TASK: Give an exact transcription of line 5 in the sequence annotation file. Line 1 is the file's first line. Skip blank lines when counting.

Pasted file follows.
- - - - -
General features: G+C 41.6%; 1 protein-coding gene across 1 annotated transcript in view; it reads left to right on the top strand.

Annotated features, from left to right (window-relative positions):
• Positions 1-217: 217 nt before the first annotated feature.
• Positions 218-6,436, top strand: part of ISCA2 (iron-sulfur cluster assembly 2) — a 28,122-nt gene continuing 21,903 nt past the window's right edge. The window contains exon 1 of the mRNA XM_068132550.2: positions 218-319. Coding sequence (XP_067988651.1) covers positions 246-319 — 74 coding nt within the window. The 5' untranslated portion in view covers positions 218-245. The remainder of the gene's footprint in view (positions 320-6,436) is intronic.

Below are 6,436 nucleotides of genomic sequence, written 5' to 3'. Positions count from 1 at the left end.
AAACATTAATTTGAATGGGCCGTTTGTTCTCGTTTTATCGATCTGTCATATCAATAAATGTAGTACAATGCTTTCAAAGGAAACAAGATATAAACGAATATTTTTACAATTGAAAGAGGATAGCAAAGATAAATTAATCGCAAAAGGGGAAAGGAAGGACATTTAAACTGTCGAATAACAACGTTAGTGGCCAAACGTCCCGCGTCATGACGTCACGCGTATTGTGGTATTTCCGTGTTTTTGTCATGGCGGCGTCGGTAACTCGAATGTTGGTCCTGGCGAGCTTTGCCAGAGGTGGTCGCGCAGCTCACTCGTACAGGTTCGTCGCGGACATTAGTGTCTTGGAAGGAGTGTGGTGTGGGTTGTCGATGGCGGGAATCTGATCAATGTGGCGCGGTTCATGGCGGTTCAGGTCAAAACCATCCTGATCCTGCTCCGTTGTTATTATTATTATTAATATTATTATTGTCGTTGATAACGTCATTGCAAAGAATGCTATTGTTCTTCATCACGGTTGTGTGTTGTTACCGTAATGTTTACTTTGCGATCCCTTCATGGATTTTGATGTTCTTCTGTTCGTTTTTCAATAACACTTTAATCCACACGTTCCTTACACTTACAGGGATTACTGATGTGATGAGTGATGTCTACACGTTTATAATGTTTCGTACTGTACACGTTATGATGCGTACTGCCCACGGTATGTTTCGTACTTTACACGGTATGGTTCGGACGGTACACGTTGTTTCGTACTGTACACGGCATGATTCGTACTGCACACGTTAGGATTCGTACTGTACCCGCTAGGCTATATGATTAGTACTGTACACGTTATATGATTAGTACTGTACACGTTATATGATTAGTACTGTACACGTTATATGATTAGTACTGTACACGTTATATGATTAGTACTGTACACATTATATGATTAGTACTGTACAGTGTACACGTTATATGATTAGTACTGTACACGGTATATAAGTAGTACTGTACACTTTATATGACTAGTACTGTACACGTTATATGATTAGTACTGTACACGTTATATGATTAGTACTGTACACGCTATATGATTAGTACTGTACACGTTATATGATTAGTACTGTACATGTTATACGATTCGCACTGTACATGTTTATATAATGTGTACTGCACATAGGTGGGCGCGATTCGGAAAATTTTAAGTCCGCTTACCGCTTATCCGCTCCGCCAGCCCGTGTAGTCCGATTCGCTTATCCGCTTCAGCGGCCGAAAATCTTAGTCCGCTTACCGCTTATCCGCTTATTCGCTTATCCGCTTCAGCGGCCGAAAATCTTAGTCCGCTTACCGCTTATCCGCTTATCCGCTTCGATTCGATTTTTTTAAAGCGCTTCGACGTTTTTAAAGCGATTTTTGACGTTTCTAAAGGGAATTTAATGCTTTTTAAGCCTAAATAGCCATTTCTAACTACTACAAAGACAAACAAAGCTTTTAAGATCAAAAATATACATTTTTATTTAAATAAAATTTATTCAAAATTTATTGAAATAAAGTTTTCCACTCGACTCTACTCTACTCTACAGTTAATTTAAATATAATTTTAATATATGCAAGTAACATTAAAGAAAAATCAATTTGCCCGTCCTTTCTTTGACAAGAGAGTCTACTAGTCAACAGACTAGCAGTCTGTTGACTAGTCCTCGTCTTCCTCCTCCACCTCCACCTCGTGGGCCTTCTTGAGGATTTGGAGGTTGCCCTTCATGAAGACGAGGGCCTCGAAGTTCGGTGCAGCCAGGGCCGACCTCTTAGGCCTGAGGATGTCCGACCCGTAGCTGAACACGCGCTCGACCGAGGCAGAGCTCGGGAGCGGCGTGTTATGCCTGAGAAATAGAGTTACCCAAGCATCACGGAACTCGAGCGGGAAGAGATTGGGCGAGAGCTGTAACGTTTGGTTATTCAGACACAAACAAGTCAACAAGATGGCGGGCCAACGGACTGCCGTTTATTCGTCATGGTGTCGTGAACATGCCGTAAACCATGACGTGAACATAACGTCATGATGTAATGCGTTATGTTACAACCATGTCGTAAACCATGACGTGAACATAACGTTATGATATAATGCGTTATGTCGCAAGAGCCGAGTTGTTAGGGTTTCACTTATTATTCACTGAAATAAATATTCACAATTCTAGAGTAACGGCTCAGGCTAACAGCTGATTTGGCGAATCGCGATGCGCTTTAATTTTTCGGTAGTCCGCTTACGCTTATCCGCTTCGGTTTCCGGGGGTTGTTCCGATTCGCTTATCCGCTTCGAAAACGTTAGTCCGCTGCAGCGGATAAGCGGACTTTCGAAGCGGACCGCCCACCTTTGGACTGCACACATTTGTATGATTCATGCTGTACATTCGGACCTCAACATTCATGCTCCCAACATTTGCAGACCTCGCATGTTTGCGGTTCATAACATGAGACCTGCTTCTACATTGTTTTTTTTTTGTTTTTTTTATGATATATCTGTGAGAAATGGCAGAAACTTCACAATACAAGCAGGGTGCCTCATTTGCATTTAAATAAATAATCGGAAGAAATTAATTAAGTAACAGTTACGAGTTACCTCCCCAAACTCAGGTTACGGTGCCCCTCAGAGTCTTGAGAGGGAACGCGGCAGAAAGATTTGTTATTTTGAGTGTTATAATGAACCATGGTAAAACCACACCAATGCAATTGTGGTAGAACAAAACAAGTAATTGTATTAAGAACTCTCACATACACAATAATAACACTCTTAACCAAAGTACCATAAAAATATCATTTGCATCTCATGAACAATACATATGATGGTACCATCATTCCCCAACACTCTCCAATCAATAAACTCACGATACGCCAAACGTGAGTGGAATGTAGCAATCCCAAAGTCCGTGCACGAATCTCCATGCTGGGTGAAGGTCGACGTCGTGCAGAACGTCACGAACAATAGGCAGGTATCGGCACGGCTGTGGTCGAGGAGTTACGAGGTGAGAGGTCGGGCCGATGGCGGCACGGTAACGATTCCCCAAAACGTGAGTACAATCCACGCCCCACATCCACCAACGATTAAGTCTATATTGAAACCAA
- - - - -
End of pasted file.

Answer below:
Below are 6,436 nucleotides of genomic sequence, written 5' to 3'. Positions count from 1 at the left end.